VeriSign Buys Network Solutions for $21 Billion

Calling the move a consolidation of trust infrastructure, VeriSign Tuesday bought former domain monopoly holder Network Solutions
for $21 billion in stock.

VeriSign will issue 2.15 shares of stock
for each NSI share, prior NSI’s 2-for-1 stock split scheduled for March 10.
The transaction, which still needs shareholder approval, is expected to close in the third quarter. NSI will then become a subsidiary of Verisign.

VeriSign (VRSN)
and NSI (NSOL)
said the combined entity will serve businesses as an end-to-end
e-commerce infrastructure provider.

The NSI-boosted VeriSign will divide its services into four components:
establishing online presences (domain name registration, directory listings,
DNS services); basic e-commerce (digital certificates, secure transactions,
credit card payment); customer/supply-chain management (secure extranet
services, virtual private networks, wireless communications, real-time
validation) and global trading (credentials for B2B exchanges, trusted
directories, purchase card and automated clearing house payments, digital

“With one of the largest subscriber bases on the Internet, VeriSign and
Network Solutions will have the scale and range of services to take
e-commerce to the next level,” said Stratton Sclavos, VeriSign’s president and chief executive officer.

“With Network Solutions as the gateway to establishing online identity and
Web presence, and VeriSign as the provider of Internet
authentication, validation and payment services, our combined company will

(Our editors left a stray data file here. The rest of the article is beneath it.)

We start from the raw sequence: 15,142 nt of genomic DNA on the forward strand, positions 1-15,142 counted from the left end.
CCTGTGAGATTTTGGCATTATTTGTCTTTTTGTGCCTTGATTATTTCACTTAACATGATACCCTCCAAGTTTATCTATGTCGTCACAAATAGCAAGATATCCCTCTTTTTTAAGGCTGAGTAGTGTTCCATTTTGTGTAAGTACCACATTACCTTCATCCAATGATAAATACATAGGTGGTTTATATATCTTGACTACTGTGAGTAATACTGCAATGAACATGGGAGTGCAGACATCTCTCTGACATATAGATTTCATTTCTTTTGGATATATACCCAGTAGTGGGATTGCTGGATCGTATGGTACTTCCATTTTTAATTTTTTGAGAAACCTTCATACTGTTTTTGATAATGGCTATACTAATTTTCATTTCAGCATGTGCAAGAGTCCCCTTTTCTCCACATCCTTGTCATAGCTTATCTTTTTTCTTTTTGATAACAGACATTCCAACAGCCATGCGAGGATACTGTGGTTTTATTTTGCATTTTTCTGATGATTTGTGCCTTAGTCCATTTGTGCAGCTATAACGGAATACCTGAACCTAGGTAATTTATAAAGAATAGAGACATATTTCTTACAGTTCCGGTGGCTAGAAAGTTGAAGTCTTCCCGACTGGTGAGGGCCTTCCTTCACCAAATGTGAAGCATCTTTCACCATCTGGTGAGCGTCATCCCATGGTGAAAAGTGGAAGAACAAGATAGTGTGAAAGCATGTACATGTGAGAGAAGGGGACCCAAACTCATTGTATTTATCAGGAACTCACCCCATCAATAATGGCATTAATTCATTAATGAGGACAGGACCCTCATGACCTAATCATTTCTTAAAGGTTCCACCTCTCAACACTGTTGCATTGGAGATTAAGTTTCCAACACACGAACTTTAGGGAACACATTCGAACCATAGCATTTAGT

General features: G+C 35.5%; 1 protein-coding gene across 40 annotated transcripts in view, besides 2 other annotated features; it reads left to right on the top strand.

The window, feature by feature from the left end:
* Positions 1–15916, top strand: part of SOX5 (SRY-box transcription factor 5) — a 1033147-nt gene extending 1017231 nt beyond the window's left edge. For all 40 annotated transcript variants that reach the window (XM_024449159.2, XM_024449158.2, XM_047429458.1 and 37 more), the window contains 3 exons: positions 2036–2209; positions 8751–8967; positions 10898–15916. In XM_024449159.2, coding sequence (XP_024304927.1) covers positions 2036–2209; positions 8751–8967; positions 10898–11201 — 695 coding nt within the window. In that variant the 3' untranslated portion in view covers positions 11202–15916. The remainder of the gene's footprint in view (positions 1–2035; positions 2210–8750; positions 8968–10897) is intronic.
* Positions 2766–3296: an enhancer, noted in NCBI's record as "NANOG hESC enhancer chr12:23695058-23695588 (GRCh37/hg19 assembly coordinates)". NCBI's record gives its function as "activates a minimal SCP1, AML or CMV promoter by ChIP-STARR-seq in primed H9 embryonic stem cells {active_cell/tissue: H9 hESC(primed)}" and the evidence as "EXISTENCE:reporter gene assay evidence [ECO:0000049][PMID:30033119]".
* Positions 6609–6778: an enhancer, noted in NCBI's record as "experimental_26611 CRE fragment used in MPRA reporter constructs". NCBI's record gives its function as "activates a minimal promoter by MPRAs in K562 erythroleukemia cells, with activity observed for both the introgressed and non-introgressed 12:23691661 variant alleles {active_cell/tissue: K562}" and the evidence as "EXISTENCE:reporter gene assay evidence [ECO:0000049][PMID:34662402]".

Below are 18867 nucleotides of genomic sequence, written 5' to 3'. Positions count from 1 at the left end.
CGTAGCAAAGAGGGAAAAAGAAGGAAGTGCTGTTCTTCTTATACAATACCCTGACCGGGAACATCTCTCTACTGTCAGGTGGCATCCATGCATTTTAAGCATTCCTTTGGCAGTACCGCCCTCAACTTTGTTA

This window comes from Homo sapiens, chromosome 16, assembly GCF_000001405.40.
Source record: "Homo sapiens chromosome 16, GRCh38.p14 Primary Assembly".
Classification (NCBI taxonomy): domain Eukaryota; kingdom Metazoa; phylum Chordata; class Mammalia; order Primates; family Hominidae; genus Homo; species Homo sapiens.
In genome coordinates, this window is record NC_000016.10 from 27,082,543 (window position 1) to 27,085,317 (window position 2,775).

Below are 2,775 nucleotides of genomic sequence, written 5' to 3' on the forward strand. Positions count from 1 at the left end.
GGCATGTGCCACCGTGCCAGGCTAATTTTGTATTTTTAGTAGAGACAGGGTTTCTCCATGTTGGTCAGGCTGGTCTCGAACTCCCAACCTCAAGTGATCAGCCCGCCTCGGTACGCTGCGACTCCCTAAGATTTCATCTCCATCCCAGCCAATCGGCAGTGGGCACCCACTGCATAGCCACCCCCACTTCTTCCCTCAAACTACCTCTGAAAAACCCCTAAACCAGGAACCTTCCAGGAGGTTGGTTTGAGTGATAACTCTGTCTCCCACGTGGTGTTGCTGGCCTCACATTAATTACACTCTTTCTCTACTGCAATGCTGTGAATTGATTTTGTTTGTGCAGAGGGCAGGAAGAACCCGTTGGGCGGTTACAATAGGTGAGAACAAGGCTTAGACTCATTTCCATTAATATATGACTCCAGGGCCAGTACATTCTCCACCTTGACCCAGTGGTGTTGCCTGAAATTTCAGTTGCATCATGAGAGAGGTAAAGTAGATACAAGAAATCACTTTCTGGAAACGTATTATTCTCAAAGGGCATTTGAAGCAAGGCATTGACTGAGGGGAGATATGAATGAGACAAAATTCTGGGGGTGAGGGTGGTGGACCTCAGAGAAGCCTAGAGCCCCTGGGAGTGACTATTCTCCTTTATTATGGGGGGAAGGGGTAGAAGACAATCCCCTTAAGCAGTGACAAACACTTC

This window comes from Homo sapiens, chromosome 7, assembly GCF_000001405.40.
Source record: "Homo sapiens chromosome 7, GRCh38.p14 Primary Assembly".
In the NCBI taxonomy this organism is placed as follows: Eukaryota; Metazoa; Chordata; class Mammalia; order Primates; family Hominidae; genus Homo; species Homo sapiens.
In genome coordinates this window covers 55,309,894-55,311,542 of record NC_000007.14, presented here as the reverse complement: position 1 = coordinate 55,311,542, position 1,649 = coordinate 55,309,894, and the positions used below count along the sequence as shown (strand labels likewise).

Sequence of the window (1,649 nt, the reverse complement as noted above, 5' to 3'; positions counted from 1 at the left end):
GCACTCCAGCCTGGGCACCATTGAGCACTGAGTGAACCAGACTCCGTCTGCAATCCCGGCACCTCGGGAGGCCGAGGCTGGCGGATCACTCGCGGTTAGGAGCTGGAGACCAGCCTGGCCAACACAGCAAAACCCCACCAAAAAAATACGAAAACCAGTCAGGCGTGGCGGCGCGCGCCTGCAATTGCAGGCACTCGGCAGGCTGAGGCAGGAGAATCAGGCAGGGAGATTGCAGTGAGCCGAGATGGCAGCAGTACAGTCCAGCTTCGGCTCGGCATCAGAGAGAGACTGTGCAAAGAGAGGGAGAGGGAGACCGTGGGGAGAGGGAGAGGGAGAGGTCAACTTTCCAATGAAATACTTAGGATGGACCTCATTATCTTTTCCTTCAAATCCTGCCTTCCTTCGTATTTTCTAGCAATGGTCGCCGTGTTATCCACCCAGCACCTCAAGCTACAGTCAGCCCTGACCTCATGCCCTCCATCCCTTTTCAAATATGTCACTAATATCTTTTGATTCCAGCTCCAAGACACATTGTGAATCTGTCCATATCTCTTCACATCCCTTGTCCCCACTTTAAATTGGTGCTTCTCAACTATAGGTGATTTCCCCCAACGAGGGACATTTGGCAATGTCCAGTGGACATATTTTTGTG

serve as the trust utility that will power the Internet economy.”

Because the two companies had already cemented a longstanding relationship,
the acquisition was a “natural evolution” of the previous partnership, said
NSI CEO Jim Rutt.

Bill Whyman, an analyst with Legg Mason Precursor Group, said the growing competition in the domain name space led to NSI’s decision to become part of a larger company.

It was reported that last quarter, competitors registered 30 percent of all new domains, suggesting that they’re eating into NSI’s pie pretty quickly.

“I think it’s kind of a combination of Network Solutions saying, ‘boy this is a pretty good offer, the market’s getting competitive and it’s going to be darn hard to build a suite of value added services,” Whyman said. “And by their choices they thought this was a better option than trying to go it alone.”

Robert Fagin, who covers NSI for Bearn Stearns, also predicted that NSI’s share of the total installed base of domains could drop as low as 50 percent by year 2005.

For Verisign, the deal means a more comprehensive suite of tools for Web professionals, said Whyman.

“I guess it’s the belief that domain names will help [Verisign] be one of the key identity managers on the Web,” he said.

“They believe at least the whole — meaning certificates, domain names and authentification services — is more than the sum of its parts.”

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